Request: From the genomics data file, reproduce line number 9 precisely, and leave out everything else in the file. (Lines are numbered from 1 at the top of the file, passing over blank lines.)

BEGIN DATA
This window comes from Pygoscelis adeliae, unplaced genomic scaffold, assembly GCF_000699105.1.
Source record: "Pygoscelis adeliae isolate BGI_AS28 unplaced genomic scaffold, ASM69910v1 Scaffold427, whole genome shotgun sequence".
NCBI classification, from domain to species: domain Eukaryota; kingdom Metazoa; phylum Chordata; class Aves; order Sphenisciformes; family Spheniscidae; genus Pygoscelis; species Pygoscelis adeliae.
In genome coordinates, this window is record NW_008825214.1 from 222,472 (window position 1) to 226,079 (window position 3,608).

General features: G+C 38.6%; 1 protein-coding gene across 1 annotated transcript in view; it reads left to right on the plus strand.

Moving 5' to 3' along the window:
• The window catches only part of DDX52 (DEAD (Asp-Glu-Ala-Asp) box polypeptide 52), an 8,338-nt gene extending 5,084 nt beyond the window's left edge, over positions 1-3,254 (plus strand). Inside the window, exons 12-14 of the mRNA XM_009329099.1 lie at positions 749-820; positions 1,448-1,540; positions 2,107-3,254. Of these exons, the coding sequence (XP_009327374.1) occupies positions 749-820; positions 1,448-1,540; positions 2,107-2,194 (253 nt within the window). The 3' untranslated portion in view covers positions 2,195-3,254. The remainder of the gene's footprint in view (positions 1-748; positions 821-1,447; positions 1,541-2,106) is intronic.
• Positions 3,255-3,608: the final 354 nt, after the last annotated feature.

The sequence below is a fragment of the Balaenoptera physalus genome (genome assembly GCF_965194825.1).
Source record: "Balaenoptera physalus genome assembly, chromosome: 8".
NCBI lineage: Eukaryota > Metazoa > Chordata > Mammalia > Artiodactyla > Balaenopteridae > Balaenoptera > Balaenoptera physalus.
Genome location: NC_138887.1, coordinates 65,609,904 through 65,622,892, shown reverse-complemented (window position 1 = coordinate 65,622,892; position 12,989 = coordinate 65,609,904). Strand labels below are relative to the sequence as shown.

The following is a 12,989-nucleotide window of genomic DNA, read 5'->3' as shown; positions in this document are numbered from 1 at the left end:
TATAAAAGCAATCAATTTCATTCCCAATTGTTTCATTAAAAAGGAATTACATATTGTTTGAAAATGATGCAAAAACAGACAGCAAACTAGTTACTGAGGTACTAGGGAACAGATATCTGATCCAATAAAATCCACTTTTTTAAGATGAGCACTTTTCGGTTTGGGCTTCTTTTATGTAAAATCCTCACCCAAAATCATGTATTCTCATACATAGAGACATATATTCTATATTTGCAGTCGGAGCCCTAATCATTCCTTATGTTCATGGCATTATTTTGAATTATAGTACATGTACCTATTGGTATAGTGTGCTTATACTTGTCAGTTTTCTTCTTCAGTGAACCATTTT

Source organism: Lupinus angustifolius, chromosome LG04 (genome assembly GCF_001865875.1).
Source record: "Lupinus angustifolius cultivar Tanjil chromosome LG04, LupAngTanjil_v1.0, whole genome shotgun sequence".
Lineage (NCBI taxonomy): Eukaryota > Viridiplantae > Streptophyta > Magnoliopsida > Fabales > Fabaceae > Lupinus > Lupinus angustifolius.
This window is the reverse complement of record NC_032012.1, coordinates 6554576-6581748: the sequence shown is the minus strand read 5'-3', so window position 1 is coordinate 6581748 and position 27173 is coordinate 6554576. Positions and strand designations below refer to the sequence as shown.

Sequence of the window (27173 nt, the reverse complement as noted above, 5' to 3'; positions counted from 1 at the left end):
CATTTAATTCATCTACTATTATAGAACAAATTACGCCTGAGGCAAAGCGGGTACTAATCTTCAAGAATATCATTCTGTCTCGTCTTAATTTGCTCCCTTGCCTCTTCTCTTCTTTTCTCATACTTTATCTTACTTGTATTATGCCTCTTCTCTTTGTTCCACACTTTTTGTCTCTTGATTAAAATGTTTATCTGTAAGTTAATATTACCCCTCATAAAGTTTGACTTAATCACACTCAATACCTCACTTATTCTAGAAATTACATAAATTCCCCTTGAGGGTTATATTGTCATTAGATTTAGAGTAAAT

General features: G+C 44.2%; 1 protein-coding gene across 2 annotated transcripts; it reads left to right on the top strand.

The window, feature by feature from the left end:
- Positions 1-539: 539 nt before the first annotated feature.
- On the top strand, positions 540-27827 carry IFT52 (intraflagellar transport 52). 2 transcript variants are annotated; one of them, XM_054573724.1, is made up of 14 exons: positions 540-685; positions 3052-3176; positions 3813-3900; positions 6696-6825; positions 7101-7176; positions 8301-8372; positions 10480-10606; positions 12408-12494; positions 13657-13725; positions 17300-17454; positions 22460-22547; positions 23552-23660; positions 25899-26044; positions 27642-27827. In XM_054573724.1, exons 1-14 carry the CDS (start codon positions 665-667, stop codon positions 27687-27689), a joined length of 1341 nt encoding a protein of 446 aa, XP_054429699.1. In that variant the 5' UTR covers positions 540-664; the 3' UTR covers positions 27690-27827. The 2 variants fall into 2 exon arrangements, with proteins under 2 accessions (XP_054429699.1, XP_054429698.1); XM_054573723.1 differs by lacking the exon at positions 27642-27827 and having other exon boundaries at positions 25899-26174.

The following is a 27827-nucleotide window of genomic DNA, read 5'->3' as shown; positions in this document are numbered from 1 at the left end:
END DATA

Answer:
The sequence below is a fragment of the Balaenoptera physalus genome (genome assembly GCF_965194825.1).